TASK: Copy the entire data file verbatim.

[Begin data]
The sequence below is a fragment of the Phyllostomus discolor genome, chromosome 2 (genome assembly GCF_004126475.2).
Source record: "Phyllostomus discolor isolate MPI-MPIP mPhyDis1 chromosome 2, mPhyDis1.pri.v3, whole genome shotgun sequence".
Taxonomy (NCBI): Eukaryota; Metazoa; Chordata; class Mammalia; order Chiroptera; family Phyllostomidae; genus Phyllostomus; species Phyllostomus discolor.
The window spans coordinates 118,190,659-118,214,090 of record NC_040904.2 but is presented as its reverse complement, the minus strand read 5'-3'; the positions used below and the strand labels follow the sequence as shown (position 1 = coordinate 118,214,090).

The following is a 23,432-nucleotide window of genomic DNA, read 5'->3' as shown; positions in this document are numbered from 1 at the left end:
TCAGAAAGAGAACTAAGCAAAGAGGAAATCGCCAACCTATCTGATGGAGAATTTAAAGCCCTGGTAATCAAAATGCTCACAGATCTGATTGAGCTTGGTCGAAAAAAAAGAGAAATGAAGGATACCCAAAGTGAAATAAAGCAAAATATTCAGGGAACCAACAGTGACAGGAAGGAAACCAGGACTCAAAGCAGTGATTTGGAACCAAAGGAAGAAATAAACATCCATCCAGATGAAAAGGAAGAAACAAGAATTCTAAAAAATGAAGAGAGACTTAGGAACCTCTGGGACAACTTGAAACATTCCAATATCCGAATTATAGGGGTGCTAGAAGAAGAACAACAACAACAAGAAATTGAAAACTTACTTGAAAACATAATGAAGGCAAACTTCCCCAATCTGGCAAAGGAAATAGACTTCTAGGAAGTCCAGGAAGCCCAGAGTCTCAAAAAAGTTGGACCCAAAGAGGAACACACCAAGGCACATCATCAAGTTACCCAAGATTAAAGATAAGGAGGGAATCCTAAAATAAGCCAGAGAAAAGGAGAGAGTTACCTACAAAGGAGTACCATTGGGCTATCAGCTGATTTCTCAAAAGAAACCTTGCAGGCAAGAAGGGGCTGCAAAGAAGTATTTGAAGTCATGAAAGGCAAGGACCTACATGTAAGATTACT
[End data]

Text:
The sequence below is a fragment of the Phyllostomus discolor genome, chromosome 2 (genome assembly GCF_004126475.2).
Source record: "Phyllostomus discolor isolate MPI-MPIP mPhyDis1 chromosome 2, mPhyDis1.pri.v3, whole genome shotgun sequence".
Taxonomy (NCBI): Eukaryota; Metazoa; Chordata; class Mammalia; order Chiroptera; family Phyllostomidae; genus Phyllostomus; species Phyllostomus discolor.
The window spans coordinates 118,190,659-118,214,090 of record NC_040904.2 but is presented as its reverse complement, the minus strand read 5'-3'; the positions used below and the strand labels follow the sequence as shown (position 1 = coordinate 118,214,090).

The following is a 23,432-nucleotide window of genomic DNA, read 5'->3' as shown; positions in this document are numbered from 1 at the left end:
TCAGAAAGAGAACTAAGCAAAGAGGAAATCGCCAACCTATCTGATGGAGAATTTAAAGCCCTGGTAATCAAAATGCTCACAGATCTGATTGAGCTTGGTCGAAAAAAAAGAGAAATGAAGGATACCCAAAGTGAAATAAAGCAAAATATTCAGGGAACCAACAGTGACAGGAAGGAAACCAGGACTCAAAGCAGTGATTTGGAACCAAAGGAAGAAATAAACATCCATCCAGATGAAAAGGAAGAAACAAGAATTCTAAAAAATGAAGAGAGACTTAGGAACCTCTGGGACAACTTGAAACATTCCAATATCCGAATTATAGGGGTGCTAGAAGAAGAACAACAACAACAAGAAATTGAAAACTTACTTGAAAACATAATGAAGGCAAACTTCCCCAATCTGGCAAAGGAAATAGACTTCTAGGAAGTCCAGGAAGCCCAGAGTCTCAAAAAAGTTGGACCCAAAGAGGAACACACCAAGGCACATCATCAAGTTACCCAAGATTAAAGATAAGGAGGGAATCCTAAAATAAGCCAGAGAAAAGGAGAGAGTTACCTACAAAGGAGTACCATTGGGCTATCAGCTGATTTCTCAAAAGAAACCTTGCAGGCAAGAAGGGGCTGCAAAGAAGTATTTGAAGTCATGAAAGGCAAGGACCTACATGTAAGATTACT